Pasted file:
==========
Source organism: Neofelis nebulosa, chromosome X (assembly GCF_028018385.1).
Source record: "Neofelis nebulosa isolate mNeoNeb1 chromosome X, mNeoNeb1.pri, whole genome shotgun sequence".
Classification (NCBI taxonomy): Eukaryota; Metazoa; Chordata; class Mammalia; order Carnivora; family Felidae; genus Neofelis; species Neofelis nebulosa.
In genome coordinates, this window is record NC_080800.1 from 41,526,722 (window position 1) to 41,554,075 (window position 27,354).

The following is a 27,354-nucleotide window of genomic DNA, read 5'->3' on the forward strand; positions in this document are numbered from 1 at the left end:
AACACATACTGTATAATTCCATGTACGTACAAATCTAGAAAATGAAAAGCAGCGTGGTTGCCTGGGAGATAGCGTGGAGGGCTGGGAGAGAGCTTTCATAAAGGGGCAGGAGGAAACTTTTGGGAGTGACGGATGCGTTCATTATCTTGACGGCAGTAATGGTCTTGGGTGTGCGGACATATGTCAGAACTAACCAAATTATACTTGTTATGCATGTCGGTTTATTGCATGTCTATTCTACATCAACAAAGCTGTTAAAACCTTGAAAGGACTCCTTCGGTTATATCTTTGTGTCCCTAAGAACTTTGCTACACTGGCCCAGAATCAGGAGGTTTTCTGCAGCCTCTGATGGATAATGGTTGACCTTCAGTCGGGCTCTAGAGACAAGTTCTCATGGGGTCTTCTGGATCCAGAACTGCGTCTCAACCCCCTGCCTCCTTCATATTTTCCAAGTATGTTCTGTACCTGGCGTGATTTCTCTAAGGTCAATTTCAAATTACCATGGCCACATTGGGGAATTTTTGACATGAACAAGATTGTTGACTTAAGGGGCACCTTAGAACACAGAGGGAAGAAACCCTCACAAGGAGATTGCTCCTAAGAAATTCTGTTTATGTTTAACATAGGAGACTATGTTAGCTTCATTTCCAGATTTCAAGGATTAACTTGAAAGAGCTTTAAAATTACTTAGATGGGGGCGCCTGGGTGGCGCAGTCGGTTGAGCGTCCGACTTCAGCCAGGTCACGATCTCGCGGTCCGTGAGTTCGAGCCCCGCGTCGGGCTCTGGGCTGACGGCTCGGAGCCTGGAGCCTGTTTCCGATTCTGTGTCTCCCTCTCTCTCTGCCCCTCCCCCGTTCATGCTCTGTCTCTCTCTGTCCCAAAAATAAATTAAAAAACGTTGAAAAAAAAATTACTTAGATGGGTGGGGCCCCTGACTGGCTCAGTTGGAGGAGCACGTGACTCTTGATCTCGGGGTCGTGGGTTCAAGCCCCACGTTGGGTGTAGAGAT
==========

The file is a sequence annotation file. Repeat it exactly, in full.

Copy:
Source organism: Neofelis nebulosa, chromosome X (assembly GCF_028018385.1).
Source record: "Neofelis nebulosa isolate mNeoNeb1 chromosome X, mNeoNeb1.pri, whole genome shotgun sequence".
Classification (NCBI taxonomy): Eukaryota; Metazoa; Chordata; class Mammalia; order Carnivora; family Felidae; genus Neofelis; species Neofelis nebulosa.
In genome coordinates, this window is record NC_080800.1 from 41,526,722 (window position 1) to 41,554,075 (window position 27,354).

The following is a 27,354-nucleotide window of genomic DNA, read 5'->3' on the forward strand; positions in this document are numbered from 1 at the left end:
AACACATACTGTATAATTCCATGTACGTACAAATCTAGAAAATGAAAAGCAGCGTGGTTGCCTGGGAGATAGCGTGGAGGGCTGGGAGAGAGCTTTCATAAAGGGGCAGGAGGAAACTTTTGGGAGTGACGGATGCGTTCATTATCTTGACGGCAGTAATGGTCTTGGGTGTGCGGACATATGTCAGAACTAACCAAATTATACTTGTTATGCATGTCGGTTTATTGCATGTCTATTCTACATCAACAAAGCTGTTAAAACCTTGAAAGGACTCCTTCGGTTATATCTTTGTGTCCCTAAGAACTTTGCTACACTGGCCCAGAATCAGGAGGTTTTCTGCAGCCTCTGATGGATAATGGTTGACCTTCAGTCGGGCTCTAGAGACAAGTTCTCATGGGGTCTTCTGGATCCAGAACTGCGTCTCAACCCCCTGCCTCCTTCATATTTTCCAAGTATGTTCTGTACCTGGCGTGATTTCTCTAAGGTCAATTTCAAATTACCATGGCCACATTGGGGAATTTTTGACATGAACAAGATTGTTGACTTAAGGGGCACCTTAGAACACAGAGGGAAGAAACCCTCACAAGGAGATTGCTCCTAAGAAATTCTGTTTATGTTTAACATAGGAGACTATGTTAGCTTCATTTCCAGATTTCAAGGATTAACTTGAAAGAGCTTTAAAATTACTTAGATGGGGGCGCCTGGGTGGCGCAGTCGGTTGAGCGTCCGACTTCAGCCAGGTCACGATCTCGCGGTCCGTGAGTTCGAGCCCCGCGTCGGGCTCTGGGCTGACGGCTCGGAGCCTGGAGCCTGTTTCCGATTCTGTGTCTCCCTCTCTCTCTGCCCCTCCCCCGTTCATGCTCTGTCTCTCTCTGTCCCAAAAATAAATTAAAAAACGTTGAAAAAAAAATTACTTAGATGGGTGGGGCCCCTGACTGGCTCAGTTGGAGGAGCACGTGACTCTTGATCTCGGGGTCGTGGGTTCAAGCCCCACGTTGGGTGTAGAGAT